In order for your memory to be at its peak, you must make sure to get adequate relaxation and sleep. No matter how efficient and effective your memory is, if you are not rested it will undoubtedly let you down.
Cultivate a Positive Mental Attitude
Finally, the memory process wouldn’t be complete without a quick discussion about the importance of a Positive Mental Attitude (PMA). Having a PMA is absolutely essential to a healthy brain and effortless recall. Always believe in yourself that you have a great memory and that no matter how much information is trying to upload itself into your memory storage banks, that you will find a way and method to process, organize and recall it when required.
As a final thought, don’t ever catch yourself saying:
I don’t remember
This kind of talk will only work to your disadvantage when it comes to cultivating a PMA.
Memory Boosting Strategies
Those who have an outstanding memory perform some simple and specific tasks and activities throughout their day that give them that necessary edge when it comes to recalling the information they need at the spur of the moment. Here are some suggestions to get you started:
Cultivate Lifelong Learning
First, and most importantly, people with a great memory have committed themselves to lifelong learning. For most of us, once our years of schooling are complete, we tend to neglect further learning that would keep our brains sharp and active throughout our adult lives. This is a big mistake, because as the saying goes, “If you don’t use it, you will lose it.“
Commit yourself to reading non-fiction self-help, business, history and other books that will keep your mind sharp throughout your adult life. Or simply spend time every day learning more about your business or industry.
Practice Listening Intently
Listening is a critical and important skill when it comes to everyday human interactions. On the job if we are unable to listen to instructions correctly, we could make mistakes that might potentially cost us our careers. At school, if we are unable to effectively take-in what our teachers have to say, we will miss important information that might be essential to passing our examinations. And at home, if we don’t listen attentively to our spouse, we may very well end up sleeping alone.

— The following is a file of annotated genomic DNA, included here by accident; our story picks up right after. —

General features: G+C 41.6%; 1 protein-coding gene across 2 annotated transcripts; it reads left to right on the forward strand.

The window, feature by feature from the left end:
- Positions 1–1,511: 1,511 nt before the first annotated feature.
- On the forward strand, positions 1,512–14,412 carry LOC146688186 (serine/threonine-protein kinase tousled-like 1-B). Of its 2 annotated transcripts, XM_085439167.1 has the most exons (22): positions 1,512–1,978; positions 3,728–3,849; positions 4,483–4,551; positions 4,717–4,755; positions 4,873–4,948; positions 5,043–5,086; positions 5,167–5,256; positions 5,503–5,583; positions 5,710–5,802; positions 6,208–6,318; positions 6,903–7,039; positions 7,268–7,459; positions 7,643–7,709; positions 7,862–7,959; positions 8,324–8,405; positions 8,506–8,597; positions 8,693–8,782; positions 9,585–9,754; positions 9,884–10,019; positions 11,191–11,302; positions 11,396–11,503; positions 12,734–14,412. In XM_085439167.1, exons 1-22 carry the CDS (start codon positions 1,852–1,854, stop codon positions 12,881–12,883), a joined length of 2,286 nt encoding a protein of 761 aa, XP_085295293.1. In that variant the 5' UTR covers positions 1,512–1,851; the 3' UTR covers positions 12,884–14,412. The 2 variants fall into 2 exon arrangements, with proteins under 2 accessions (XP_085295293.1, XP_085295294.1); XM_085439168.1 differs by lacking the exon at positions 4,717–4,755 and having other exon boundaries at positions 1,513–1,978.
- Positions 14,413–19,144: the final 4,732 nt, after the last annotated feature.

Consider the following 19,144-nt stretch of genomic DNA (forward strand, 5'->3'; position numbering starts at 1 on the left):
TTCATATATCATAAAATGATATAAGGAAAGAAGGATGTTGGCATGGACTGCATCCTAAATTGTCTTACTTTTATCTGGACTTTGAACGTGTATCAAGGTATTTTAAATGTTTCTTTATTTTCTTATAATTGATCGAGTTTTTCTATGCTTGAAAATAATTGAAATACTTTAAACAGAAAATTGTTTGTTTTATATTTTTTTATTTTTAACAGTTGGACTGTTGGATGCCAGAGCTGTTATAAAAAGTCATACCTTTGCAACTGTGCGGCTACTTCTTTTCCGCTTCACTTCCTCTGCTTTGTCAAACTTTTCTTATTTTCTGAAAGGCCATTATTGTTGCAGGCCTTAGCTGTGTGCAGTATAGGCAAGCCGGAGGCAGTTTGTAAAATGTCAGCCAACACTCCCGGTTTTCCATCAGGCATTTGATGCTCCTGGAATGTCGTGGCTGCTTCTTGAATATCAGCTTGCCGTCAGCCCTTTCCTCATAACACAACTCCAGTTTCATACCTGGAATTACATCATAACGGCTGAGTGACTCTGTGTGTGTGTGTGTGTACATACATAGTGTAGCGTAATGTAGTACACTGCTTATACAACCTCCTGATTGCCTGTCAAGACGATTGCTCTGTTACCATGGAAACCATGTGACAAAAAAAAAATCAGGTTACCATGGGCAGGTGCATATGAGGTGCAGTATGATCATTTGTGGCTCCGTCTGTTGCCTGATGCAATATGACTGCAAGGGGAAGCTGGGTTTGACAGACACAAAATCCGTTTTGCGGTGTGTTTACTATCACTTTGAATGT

Attentive listening is of course important when it comes to social interactions, however it is also equally important when it comes to the fundamentals of memory and recall. The simple truth is, that if you don’t listen attentively you will fail to pick up on information, and therefore won’t be able to recall it at a later time. Listening is the foundation of auditory memory. By taking time each day to really focus in and concentrate on improving your listening skills in every situation will significantly boost your memory and recall of information.
Create affirmations that will set you on a path towards improving your memory.
The first step is to never doubt your ability to remember things. The second step is to create an affirmation that will naturally enhance and improve your memory each and every day. An example of an affirmation you can use is:
Every day in every way my memory is improving.
Very simple, yet said with conviction and repeated many times throughout your day, it could very well instill the belief you need to improve your memory.
Begin Setting Goals
Setting effective goals is obviously an important aspect of life when it comes to personal success and achievement. However, what many of us may not realize is that setting goals can also boost your memory and ability to recall information. Here is a simple explanation:
When you set goals, you are at that moment giving your brain a direct command by outlining a purpose and an objective that you are aiming for. Automatically your brain sees these targets as being important and will therefore store them away and make them easily accessible whenever you need this information.
Given this knowledge, begin setting small goals throughout your day that you will work towards accomplishing. Make them real by writing them down on pieces of paper like you would with a To Do list.
Organize Yourself by Creating To Do Lists
Leading on from goal setting, To Do lists are like mini-goals that you set yourself on a daily basis that point you in the direction of your larger goals and objectives. The simple act of taking the time to write things down — that you would like to accomplish throughout your day — increases your chances of remembering two fold.
Clear all Unresolved Issues
For many of us, the greatest memory saboteurs are simply unresolved issues that we have neglected over time. The numerous problems and issues that we are carrying at the forefront of our mind affect our focus, concentration, thought process and listening ability. All these issues drain us physically, emotionally and mentally. After all this, is it any wonder that we can’t remember simple things?